Women photographers made their mark long before there were camera bags designed for them, vintage camera T-shirts sold to them or magazines marketed to them. These women weren’t looking for accessories to make them appear feminine on shoots; they were looking through cameras to change the world.
Other than their vision, all they brought to battle – or to the top of skyscrapers – was resolve. Their determination and courage paved the way for women in photography, regardless of the genre. They weren’t women with cameras. They were photographers who happened to be women. We can all learn from them. So, let’s start with three who changed the face of photography forever.
She scaled the tallest building in America with her camera. Perched a thousand feet over Manhattan, Margaret Bourke-White crawled out on a gargoyle atop the Chrysler Building and made iconic images of New York City that became symbols of architectural elegance and national pride.
Margaret Bourke-White was a trailblazer who accomplished many “firsts.” When she entered the field of journalism in the 1920s, women were assigned to write or photograph for “society pages.” With her father’s encouragement, Bourke-White opened a studio in Cleveland. During her tenure there, she ventured into dangerous steel plants. Blazing cauldrons and showers of sparks revealed the industrial might of a nation. Her dynamic photos caught the attention of Henry Luce, the well-known publisher of Fortune Magazine. He hired Bourke-White as their first photographer in 1929 and sent her on a first assignment: covering the Swift hog processing plant. The pig plant was just as challenging as steel mills with pungent air, dangerous working conditions and bloody surroundings.
Following her success at Fortune, Bourke-White became one of the first photographers hired by industry classic, LIFE Magazine. As a testament to her impact on journalism – and America’s collective memory – her photo of the Fort Peck dam graced the inaugural issue of LIFE. The photo issued a statement that technology and American ability could overcome the economic depression of the 1930’s.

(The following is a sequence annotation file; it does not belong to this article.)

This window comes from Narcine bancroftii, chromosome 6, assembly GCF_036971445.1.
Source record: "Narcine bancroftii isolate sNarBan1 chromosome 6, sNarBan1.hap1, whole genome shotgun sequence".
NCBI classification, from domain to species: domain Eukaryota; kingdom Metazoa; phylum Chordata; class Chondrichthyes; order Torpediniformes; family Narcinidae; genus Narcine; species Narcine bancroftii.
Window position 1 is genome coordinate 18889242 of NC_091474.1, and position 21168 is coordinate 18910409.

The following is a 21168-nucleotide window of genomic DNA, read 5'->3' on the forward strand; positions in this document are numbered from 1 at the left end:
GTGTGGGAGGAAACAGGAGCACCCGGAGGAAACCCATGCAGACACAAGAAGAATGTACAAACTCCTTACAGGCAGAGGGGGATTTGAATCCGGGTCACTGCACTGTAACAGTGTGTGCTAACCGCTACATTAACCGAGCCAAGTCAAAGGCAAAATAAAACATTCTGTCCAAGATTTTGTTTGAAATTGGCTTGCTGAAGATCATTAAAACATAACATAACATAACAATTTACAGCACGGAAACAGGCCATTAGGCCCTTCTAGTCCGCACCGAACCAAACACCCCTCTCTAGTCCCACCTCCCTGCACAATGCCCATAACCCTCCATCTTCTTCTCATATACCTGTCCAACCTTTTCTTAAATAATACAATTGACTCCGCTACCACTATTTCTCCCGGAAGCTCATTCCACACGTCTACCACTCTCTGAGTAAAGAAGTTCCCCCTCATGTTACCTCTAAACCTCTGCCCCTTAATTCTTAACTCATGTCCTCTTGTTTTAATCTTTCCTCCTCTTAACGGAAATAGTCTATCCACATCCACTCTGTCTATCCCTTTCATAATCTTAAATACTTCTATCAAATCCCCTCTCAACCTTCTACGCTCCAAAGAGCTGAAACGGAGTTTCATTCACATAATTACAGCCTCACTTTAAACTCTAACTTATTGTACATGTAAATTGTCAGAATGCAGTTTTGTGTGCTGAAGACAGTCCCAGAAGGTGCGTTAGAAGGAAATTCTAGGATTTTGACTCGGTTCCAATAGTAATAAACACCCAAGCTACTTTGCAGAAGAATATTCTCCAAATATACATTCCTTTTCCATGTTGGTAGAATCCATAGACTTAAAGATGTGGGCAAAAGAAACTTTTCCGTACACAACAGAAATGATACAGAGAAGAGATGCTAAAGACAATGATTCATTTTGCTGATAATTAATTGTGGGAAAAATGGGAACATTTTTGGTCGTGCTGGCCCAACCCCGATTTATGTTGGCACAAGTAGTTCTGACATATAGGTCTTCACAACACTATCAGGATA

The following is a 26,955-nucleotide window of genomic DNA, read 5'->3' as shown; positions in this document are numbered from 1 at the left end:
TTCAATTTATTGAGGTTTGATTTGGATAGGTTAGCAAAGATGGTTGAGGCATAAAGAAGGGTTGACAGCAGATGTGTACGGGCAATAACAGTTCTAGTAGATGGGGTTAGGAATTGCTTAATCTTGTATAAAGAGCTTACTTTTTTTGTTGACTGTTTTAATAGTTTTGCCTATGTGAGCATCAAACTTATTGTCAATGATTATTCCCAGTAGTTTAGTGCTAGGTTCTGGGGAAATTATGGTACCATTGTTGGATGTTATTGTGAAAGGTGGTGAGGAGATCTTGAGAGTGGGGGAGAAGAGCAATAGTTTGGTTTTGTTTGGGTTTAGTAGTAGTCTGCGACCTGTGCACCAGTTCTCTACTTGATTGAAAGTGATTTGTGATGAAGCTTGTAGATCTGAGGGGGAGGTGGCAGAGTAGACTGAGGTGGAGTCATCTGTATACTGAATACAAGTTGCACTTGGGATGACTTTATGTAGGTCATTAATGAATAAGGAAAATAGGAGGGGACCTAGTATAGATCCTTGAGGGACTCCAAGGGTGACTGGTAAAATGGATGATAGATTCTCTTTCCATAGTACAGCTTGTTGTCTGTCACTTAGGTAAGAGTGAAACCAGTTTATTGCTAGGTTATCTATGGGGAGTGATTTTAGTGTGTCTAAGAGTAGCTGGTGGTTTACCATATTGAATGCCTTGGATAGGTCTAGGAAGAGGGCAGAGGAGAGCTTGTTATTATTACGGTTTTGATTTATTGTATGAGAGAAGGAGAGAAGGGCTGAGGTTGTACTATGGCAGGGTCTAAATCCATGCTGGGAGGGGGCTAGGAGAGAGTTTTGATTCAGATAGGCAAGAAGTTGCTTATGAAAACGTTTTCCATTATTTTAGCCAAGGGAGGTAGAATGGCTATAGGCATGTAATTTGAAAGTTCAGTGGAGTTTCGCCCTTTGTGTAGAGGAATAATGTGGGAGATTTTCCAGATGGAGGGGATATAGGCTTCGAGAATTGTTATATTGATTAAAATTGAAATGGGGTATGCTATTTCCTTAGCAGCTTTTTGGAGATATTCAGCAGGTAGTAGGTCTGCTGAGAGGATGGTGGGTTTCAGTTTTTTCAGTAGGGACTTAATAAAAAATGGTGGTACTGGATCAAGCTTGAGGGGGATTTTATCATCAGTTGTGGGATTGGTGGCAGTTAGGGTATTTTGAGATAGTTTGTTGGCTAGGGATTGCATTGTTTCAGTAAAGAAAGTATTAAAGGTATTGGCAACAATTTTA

During World War II, Bourke-White was among a stalwart group of women correspondents who covered war from the front lines. In one of her most difficult assignments, she documented the liberation of Buchenwald Concentration Camp in 1945.
Bourke-White was diagnosed with Parkinson’s disease in 1956. She spent six years writing her autobiography, Portrait of Myself, which was published in 1963. She bravely continued photographing until her death in 1971.
As the first female photographer to be killed while reporting on war, Taro’s legacy as a pioneering photojournalist consists almost exclusively of dramatic photographs from the front lines of the Spanish Civil War. Her ability to achieve unprecedented physical and emotional closeness to her subjects impressed editors and distinguished her work from male colleagues. In one of the first known photographic partnerships, Taro worked alongside Robert Capa. Their work from the Spanish Civil War and their romantic relationship are chronicled in the stunning saga, The Mexican Suitcase. While covering the crucial battle of Brunete in July 1937, Taro was hit by a tank and killed. Her photographs are a striking but little-known record of an important moment in the history of war photography.
At 21 years old, she bought a one-way ticket to Laos en route to the battlefront in Vietnam. She only carried her Leica, some money she’d saved and an unwavering desire to tell compelling stories. At five feet tall and under 90 pounds, Leroy didn’t fit the profile of an average war correspondent. But her tenacity impressed colleagues and captors alike. As she was leaving an encampment where she’d been detained, she boldly asked if she could photograph her North Vietnamese captors. The resulting photo of Viet Cong soldiers relaxing appeared on the cover of LIFE magazine. “Photojournalists were my heroes,” she said. “When I was looking at Paris Match as a girl, to me that was an extraordinary window to the world.” Leroy was the first woman to win the Robert Capa Gold Medal Award for conflict photography.
As one of few female photojournalists covering the war in Vietnam, Leroy “brought a sensitivity to the war and to the brutality,” said Ken Light, director of the Graduate School of Journalism’s Center for Photography at the University of California, Berkeley. “I hate to say it, Light continued, “but it’s a woman’s eye. It was very different than what the men were doing at the time.”
About Rachel LaCour Niesen
Rachel is a co-founder of MatchStick Strategies, a content marketing consulting agency that helps companies create and carry out content marketing strategies that reach big-picture business goals. Find more musings from Rachel on Twitter, Facebook and Pinterest.